Nonprofit designed to strengthen families
GARDNERVILLE, Nev. (KOLO) - A nonprofit in Gardnerville known as Alpine Kids is taking action to make the case for the importance of the family unit and old-fashioned face-to-face activities to strengthen this foundational unit of our society.
The founder named Edie Veatch hosts an activity once a month.
There have been trips to Six Flags, bowling, a Giants game in San Francisco, and horseback riding at Antelope Pack Station.
All of these activities are happening because of one boy named Chris Veatch and some difficulties he was facing.
Today he’s 49-years-old and is a successful businessman in Hawaii.
His mother is Edie Veatch.
“41-years-ago my son was in counseling. He was 7-years-old and we didn’t know anything about ADHD,” said Alpine Kids Coordinating Director, Edie Veatch.
He struggled to sit still, his social skills were not the best, and people could push his buttons.
She says a counselor gave her some advice that she took to heart, “‘The counselor said, this boy has to have something out of school with kids. So that he doesn’t have to sit in the classroom.’”
His mother eventually found a program called Camp Fire.
It brings the outdoors, fun activities, and children together.
This, along with the family connection, produced a healing effect.
Edie took note and from this experience launched the nonprofit called Alpine Kids over 40-years-ago in 1981.
“We think that if families learn how to play together that we can stop child abuse, domestic violence, and all of those kinds of things because people are learning to be together,” Edie said.
The fun family activities hosted by Alpine Kids without drugs or alcohol help provide a gentle nudge about what life can be like.
“They’re going to have a meal and their admission is going to be paid and if they need help with gasoline we will buy their gasoline for the outing,” Edie said.
“It’s all those little moments that create such a good memory and it’s good for the kids,” said Alpine Kids Member, Gary Ceragioli.
Gary Ceragioli’s wife Jody recalls a moment between her husband and a group of teenage boys during an outing to Grover hot springs.
“They caught a crawdad and they brought it over and Gary’s the biggest kid ever and so he was playing around with the kids and the crawdad pinched his finger and everybody was like, ‘ahhhh’ and all the boys were like, ‘wahoo that’ so cool’. It’s just that interaction that adults can be kids too and have fun also,” Jody said.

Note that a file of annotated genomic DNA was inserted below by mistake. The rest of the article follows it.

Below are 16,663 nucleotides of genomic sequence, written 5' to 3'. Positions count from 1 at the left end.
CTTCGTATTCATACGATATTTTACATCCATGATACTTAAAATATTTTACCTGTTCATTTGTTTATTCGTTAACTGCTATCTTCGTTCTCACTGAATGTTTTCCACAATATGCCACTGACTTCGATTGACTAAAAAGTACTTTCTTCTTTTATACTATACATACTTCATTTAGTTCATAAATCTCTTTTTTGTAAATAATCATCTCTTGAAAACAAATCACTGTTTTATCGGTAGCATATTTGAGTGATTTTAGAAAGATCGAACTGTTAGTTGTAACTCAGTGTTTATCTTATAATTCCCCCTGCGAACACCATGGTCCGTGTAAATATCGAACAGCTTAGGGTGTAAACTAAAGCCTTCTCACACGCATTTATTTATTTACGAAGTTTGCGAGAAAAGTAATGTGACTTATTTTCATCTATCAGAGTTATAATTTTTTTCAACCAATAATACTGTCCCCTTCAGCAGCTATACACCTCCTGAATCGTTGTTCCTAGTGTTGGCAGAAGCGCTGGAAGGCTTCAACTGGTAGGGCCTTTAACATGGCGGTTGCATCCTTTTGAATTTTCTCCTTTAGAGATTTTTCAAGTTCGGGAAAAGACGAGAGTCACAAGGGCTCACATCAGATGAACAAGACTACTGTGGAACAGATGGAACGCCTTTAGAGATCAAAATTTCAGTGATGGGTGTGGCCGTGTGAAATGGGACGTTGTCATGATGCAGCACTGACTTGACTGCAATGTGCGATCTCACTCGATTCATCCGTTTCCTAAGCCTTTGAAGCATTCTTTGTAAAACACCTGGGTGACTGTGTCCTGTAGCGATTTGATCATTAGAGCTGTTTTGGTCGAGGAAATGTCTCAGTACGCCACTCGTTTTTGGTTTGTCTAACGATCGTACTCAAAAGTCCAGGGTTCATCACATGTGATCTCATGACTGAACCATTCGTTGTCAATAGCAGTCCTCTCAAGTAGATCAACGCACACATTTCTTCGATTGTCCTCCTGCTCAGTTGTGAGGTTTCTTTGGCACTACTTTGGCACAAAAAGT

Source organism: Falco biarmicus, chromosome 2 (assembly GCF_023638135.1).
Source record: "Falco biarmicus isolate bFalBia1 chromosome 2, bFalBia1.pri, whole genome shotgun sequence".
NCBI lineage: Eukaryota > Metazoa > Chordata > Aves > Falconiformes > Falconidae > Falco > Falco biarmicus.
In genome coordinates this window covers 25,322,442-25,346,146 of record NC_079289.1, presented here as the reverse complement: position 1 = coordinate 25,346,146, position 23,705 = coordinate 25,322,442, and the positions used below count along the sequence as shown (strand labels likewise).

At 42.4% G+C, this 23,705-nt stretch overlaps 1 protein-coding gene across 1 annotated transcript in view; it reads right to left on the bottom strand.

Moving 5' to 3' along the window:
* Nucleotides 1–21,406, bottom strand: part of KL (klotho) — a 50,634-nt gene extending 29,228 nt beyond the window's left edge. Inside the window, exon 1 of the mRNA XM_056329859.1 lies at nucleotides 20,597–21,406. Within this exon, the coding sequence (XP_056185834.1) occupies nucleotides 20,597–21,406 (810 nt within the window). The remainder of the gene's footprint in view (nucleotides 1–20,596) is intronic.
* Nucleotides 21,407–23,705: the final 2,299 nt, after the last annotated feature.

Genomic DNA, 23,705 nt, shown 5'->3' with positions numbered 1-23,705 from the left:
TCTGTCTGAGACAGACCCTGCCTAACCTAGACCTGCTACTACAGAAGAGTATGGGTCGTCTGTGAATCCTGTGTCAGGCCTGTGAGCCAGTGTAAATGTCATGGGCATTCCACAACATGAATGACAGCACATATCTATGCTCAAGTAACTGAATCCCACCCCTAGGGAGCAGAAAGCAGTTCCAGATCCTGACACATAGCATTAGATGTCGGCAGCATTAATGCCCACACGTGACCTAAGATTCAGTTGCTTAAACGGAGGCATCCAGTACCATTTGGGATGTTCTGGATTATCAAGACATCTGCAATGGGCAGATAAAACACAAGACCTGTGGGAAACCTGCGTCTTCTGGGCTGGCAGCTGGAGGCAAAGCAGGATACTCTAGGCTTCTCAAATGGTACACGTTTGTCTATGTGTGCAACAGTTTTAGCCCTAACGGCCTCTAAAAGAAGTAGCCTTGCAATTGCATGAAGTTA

It’s a life lesson taught without words.
Edie says these are the experiences that over time transform and heal lives.
She says her job is to create the environment to help facilitate these small moments, but she says there are a few obstacles.
Alpine Kids lost two grants. One was from Alpine County’s Behavioral Health Department and the other from the County’s Probation Department. It was designed to help keep juveniles out of jail.
Now she’s reliant on donations for support and says the money is running out.
“We need donations. We need to find a funding source. So we know how much money we have so we can go back to planning things,” Edie said.
The program is getting by now with affordable activities. They include things like a movie with a feature from Netflix projected on a large screen in a local church or pizza and caroling in December of 2022.
Edie says making space for those moments is easier with a bigger budget and more robust activities.
“There’s nothing better than to have a kid hug you and say this is the best day. I had so much fun and I get that a lot so I get paid a lot,” Edie said.
Anyone is welcome to join Alpine Kids.
It costs $40 per year. The rules include no cussing, show up if you sign up unless you’re sick, and there are no drugs or alcohol.
Click here to find the Alpine Kids on Facebook.
You can also provide monetary donations to 1375 Centerville Lane, Gardnerville, NV 89410.
Edie says 100 percent of donations go toward events.
Alpine Kids has all the benefits of a 501(c)(3) because it is partnered with the Carson Valley United Methodist Church.
There are no boundaries for members. Seniors with no children are invited to sign up.
There is no age limit. The youngest member is 6-months-old and the oldest is 88-years-old.
You don’t have to have young kids to enjoy the activities.
Veatch says Alpine Kids has offered all kinds of support to the community over the time of its existence. However, the programs below no longer exist.
It offered respite care for families with children living in dangerous situations. This includes children with parents who are alcoholics or parents who are looking for jobs.
With the Federal Food Program, Alpine Children’s Center was able to provide children with three meals and two snacks a day.
At one time Veatch says Alpine Kids had a visitor who worked with families in the court system.
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